VOL. 129 | NO. 23 | Tuesday, February 04, 2014
University of Memphis' Martin Challenges Dropout Premise
By Bill Dries
University of Memphis interim President Brad Martin says the premise that students coming out of high school are academically unprepared for higher education may not be as prevalent as it’s believed to be. And he adds that the university’s experience indicates students leave without graduating because of other factors.
University of Memphis interim President Brad Martin challenges the reasons students drop out of school.
“That’s a common belief. I’m not sure that’s true. I’m not sure that students are any less prepared for college than students were when I went to college,” Martin said on the WKNO-TV program “Behind the Headlines.”
Martin is a 1976 graduate of the university.
“When we look at the academic performance of our students who do not graduate, invariably, it’s not just academics,” he said. “It’s financial. It is family. It is some sort of an emotional or social issue that’s come up. Only probably about 10 percent of our students that do not finish clearly can’t do the work or have not been able to do the work at that level.”
The program, hosted by Eric Barnes, publisher of The Daily News, can be seen on The Daily News Video page, video.memphisdailynews.com.
Martin, who became interim president of the city’s largest institution of higher learning in July, set a basic goal of growing the university from its current enrollment of 22,000 students and bringing the school’s graduation rate from the mid-40s to the national average of 54 percent.
Central to those two goals, Martin believes, is no tuition increase on his watch, which is expected to be about a year.
“We are not going to raise tuition this coming year. We think enough is enough,” he said. “We’re very serious about growing our enrollment, improving our success rate and that will generate incremental revenue dollars in tuition and incremental revenue dollars from the state.”
Martin is also critical of higher education’s rise in price, which he said has increased nationally more than the cost of providing that education has increased.
“I think those days are over,” he said. “But the University of Memphis is still a bargain. It’s a fair bargain, and we have substantial federal programs, state programs and generous scholarships have been provided by donors.”
The state provides $5,000 in funding a year for every student, out of $9,000 annual tuition for in-state students.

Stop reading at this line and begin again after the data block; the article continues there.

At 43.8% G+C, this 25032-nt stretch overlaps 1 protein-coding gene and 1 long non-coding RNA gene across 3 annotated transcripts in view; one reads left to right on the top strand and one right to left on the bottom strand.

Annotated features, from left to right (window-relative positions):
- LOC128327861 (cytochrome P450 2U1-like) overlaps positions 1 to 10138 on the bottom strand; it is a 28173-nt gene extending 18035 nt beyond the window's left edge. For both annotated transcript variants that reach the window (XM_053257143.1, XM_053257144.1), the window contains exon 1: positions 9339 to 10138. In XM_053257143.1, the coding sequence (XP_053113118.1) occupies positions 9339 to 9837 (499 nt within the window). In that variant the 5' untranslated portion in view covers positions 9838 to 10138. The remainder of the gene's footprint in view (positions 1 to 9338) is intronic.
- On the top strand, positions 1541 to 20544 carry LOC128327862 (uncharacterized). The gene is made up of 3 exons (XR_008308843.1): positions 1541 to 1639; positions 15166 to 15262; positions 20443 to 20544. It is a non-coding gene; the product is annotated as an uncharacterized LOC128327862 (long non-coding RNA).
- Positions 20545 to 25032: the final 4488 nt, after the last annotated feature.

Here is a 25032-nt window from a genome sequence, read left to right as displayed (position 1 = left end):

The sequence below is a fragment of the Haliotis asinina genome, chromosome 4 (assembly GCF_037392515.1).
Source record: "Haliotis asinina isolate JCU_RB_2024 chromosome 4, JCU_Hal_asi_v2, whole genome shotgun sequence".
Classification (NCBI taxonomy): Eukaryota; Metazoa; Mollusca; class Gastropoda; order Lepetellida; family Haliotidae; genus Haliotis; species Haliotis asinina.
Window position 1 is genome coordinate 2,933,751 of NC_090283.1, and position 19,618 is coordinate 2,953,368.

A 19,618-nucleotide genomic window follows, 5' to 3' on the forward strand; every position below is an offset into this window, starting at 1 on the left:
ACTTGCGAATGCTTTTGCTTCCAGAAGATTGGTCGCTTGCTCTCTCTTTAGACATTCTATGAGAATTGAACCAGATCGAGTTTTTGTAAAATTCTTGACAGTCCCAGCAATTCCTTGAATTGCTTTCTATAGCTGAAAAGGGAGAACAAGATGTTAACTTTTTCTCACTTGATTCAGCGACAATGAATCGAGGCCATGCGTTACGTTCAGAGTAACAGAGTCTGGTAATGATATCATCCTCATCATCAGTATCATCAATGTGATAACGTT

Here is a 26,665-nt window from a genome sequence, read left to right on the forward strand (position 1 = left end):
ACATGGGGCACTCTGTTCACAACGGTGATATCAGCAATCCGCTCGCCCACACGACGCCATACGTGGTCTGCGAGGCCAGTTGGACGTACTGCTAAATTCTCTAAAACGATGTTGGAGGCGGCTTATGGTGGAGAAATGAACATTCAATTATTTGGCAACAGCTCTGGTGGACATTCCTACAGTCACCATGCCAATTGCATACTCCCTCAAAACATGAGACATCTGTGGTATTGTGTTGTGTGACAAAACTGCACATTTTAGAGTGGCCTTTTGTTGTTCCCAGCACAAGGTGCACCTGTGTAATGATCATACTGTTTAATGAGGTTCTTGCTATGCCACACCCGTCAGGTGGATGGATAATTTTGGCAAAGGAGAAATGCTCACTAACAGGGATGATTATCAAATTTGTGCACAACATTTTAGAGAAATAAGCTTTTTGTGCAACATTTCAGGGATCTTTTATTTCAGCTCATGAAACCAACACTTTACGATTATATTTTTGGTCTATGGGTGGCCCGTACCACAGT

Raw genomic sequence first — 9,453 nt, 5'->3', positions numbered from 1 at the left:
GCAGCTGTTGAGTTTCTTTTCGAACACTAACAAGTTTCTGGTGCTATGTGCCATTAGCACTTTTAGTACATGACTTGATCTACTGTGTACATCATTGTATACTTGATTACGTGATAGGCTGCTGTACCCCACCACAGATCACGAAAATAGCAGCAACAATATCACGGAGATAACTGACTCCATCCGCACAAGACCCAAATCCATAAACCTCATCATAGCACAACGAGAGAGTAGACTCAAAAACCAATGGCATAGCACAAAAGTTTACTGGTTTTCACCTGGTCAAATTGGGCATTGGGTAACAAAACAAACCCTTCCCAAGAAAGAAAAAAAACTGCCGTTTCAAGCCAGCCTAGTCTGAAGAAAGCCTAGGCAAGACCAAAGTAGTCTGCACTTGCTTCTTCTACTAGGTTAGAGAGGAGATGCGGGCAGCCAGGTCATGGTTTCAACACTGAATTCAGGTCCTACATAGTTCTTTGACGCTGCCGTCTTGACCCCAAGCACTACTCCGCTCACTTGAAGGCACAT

Martin is among higher education leaders who would like to see Tennessee forget about the state line when it comes to tuition for students who live in metro Memphis but on the other side of a state line.
He estimates about 1,000 university students live in the greater Memphis area but in Arkansas and Mississippi.
“I don’t even understand how the concept of an in-state or out-of-state student works in 2014 when so much of our education is online,” Martin said. “What’s the digital border between north Alabama and Memphis if you are taking three classes online? I think it’s nuts.”
The state does not contribute to the university’s cost of educating those students who pay more in tuition and have an impact on the local economy.
“Those people are going to be school teachers, nurses, scientists and engineers. They are going to work in this greater Memphis community,” he said. “We are desperate to have more college-educated workers in the greater Memphis community. The state contributes not a dime to the operating costs of us serving those 1,000 students.”
Tuition is two-thirds of the university’s revenue pool, with the other third coming from state funding. State funding has declined and university tuition has increased every year for the last 22 years.
Martin has also made cuts in the university’s payroll. As enrollment at the University of Memphis has dropped, Martin said the faculty has increased 6 percent since the 2008-2009 academic year and staff has increased 2 percent over the same period.
“We are not immune from the laws of economics,” Martin added, saying no tuition hike should increase the university’s revenue flow. “I think you will find that with no tuition increase we will have a substantial year-over-year increase in revenues if we achieve our enrollment goals.”